Kids ain’t stupid! At least not coincidentally or as a condition of their age. The only things adults have over kids is time and experience. Intelligence, as in the capacity to understand and effectively apply knowledge, is intrinsic and unteachable. For example, right now, somewhere in the world, there’s an unwed 40-year-old woman who’s willfully participating in a long-term, unfailingly disadvantageous relationship. And within a 50-mile radius of that dumb bitch, maybe even in the same household, there’s a 10-year-old girl who, without being coached, refuses to speak to any stupid-ass little boy who isn’t excelling in school. Does that sound far-fetched? Simply put, intelligent people are born with a greater capacity for learning than unintelligent people. Or as I call them, stupid-ass motherfuckers! If I’m being honest, I don’t think I’m smarter than everybody. I just think I have far more good sense and brainpower than most people. When I reflect on my childhood, I can pinpoint several character-defining, eureka moments that stem from me realizing how dishonest, inconsiderate, and witless the adults around me were. I’d never credit any of my elders for making me the overall thoughtful person I am today. But inadvertently, their shortcomings are what made me so strong and perspicacious. My mom missed a large chunk of me and my sisters’ upbringing. People often talk about how affective childhood trauma is, and I frequently sit and wonder how much trauma I have. Especially after I lost my oldest little sister in 2022. My sister held on to her trauma like that shit was the yin to her yang. She couldn’t shake any of those torturous bad memories, even when her life depended on it. And looking back, she was the smartest, strongest motherfucker I’ve ever known! And I didn’t notice until she was gone. My sister wanted to be a doctor. And she had the brains to do it, and the academic accolades to prove it. But we never had a heathy support system. And to make it even more fucked-up, for her, I was a horrible brother. I didn’t understand her, and I didn’t try hard enough to help her understand her. So, as for my trauma, it’s more closely related to my sister’s death than our trying childhoods. I’ve always had a “fuck it” attitude when it comes to people. Even as a child, I’ve always understood that people are who they are. And if people wanted to be better or do better, they would. I learned early that me being sad or angry never changed anything, so I tried my best to conserve my energy and preserve my sanity. I did that by simply accepting everything for what it was and never dreaming or hoping that it would be something different.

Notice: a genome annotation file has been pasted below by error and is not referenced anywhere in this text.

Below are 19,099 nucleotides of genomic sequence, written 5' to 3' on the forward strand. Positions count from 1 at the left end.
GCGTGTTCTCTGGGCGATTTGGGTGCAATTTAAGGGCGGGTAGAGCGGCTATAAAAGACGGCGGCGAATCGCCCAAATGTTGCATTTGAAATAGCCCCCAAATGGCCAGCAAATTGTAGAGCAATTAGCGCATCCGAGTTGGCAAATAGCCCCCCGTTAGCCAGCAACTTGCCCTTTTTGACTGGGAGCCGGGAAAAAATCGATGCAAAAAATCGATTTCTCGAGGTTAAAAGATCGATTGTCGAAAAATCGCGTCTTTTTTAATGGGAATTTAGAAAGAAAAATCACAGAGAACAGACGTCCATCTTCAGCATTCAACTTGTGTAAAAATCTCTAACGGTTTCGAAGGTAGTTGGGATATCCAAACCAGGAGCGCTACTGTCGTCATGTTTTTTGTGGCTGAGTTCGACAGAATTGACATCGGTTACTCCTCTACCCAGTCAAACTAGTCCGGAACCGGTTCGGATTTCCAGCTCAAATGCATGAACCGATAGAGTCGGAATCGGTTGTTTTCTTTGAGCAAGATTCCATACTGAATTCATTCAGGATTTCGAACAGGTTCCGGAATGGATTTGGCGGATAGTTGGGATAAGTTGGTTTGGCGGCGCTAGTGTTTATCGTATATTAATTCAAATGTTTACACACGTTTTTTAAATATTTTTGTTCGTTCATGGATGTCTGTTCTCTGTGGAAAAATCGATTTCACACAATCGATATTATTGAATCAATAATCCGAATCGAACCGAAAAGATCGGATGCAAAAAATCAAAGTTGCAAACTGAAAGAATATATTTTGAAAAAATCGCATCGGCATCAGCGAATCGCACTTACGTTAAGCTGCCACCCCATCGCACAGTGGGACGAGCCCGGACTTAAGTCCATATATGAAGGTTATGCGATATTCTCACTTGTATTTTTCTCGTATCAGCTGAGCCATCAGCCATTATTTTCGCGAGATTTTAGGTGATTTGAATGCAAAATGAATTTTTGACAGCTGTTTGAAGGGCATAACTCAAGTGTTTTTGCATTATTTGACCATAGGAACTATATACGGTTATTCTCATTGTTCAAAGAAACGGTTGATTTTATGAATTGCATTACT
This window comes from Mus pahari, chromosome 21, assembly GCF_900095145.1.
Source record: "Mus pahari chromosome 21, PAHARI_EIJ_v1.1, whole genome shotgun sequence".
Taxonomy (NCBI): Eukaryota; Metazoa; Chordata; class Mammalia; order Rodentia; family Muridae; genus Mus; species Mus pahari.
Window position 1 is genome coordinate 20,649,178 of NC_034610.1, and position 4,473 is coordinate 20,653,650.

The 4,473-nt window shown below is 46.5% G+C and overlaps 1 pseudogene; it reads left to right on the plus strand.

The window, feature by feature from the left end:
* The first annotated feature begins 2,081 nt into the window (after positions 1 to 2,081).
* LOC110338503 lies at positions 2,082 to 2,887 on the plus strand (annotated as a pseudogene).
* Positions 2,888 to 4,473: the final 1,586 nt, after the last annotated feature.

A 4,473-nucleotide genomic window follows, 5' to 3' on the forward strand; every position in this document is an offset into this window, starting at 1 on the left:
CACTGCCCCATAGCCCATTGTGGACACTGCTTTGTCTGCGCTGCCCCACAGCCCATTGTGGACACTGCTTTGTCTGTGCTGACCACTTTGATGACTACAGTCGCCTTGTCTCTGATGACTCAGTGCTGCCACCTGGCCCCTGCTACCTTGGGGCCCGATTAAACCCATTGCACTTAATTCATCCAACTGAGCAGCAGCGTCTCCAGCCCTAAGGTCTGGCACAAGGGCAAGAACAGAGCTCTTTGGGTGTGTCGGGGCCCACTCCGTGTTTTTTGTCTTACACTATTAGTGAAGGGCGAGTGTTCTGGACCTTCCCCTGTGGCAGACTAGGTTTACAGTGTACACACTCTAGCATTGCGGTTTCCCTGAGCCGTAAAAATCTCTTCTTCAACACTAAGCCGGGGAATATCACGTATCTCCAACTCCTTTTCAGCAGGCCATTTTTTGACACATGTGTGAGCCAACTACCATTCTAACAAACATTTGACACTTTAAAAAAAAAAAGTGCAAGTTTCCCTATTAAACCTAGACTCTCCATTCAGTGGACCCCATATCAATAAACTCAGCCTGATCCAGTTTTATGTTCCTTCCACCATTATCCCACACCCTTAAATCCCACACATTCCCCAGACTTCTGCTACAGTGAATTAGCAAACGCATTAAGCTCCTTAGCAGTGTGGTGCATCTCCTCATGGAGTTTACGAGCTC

A few years ago, I was watching a Katt Williams interview, and the interviewer asked him, “What’s the worst advice you’ve ever gotten?”. And Katt’s answer was, “Never change.”. To this day, that’s probably the realest shit I’ve ever heard! How do you grow without changing?! Granted, I pride myself on being stable and consistent, like a lot of admirable people are. But I also recognize and embrace my life’s necessity of steady development and progression. Life is all about balance, right? Too little or too much of anything is a bad thing. For example, if you change too much, you might lose yourself and become an entirely different person. And if you don’t change enough, you may never grow to reach your maximum potential. But a person can constantly evolve while maintaining their core characteristics, if they want to. The problem is, most people don’t want to. Or so it seems. Maybe people don’t know how to change and remain the same? Maybe people don’t know how much they need to change? Maybe people’s trauma is too formidable for them to fathom the idea that change is possible? Sometimes, I regret calling people stupid, just in general. Because I get it. I know what intelligence is, so I know that lacking it is out of people’s control. However, I also know that people deliberately relinquish their control for selfish and stupid reasons. If you can’t control anything else, you can control yourself. Even in the presence of mental illness. And if you want to change, you must accept a few hard truths before it’ll be possible. Firstly, acknowledge that you’ve been an idiot. Admittedly, I’ve made a lot of regrettable decisions. But I’ve learned from them. And sometimes you need to fuck-up to realize what not to do. Secondly, acknowledge that your idiocy was your fault—eliminate your scapegoats. Blaming other people, even when they deserve the bulk of the blame, gives you an out that may prevent you from recognizing what you could’ve done to avoid the situation. Remember, you can only control you. Thirdly, acknowledge that people ain’t shit. For instance, everybody’s mama ain’t Afeni Shakur! After you accept the part you played in your trauma, amend or abolish the relationships that most greatly contributed to it. If motherfuckers can’t change and grow with you, leave their goofy-asses behind and never look back! It is what it is. That’s a notable motto for life, people, situations, and everything else. A motto is a short sentence or phrase chosen as encapsulating the beliefs or ideals guiding an individual, family, or institution. And if I had to choose a single response to any good or bad thing in my life, even in the process of changing, I would acknowledge that it is what it is.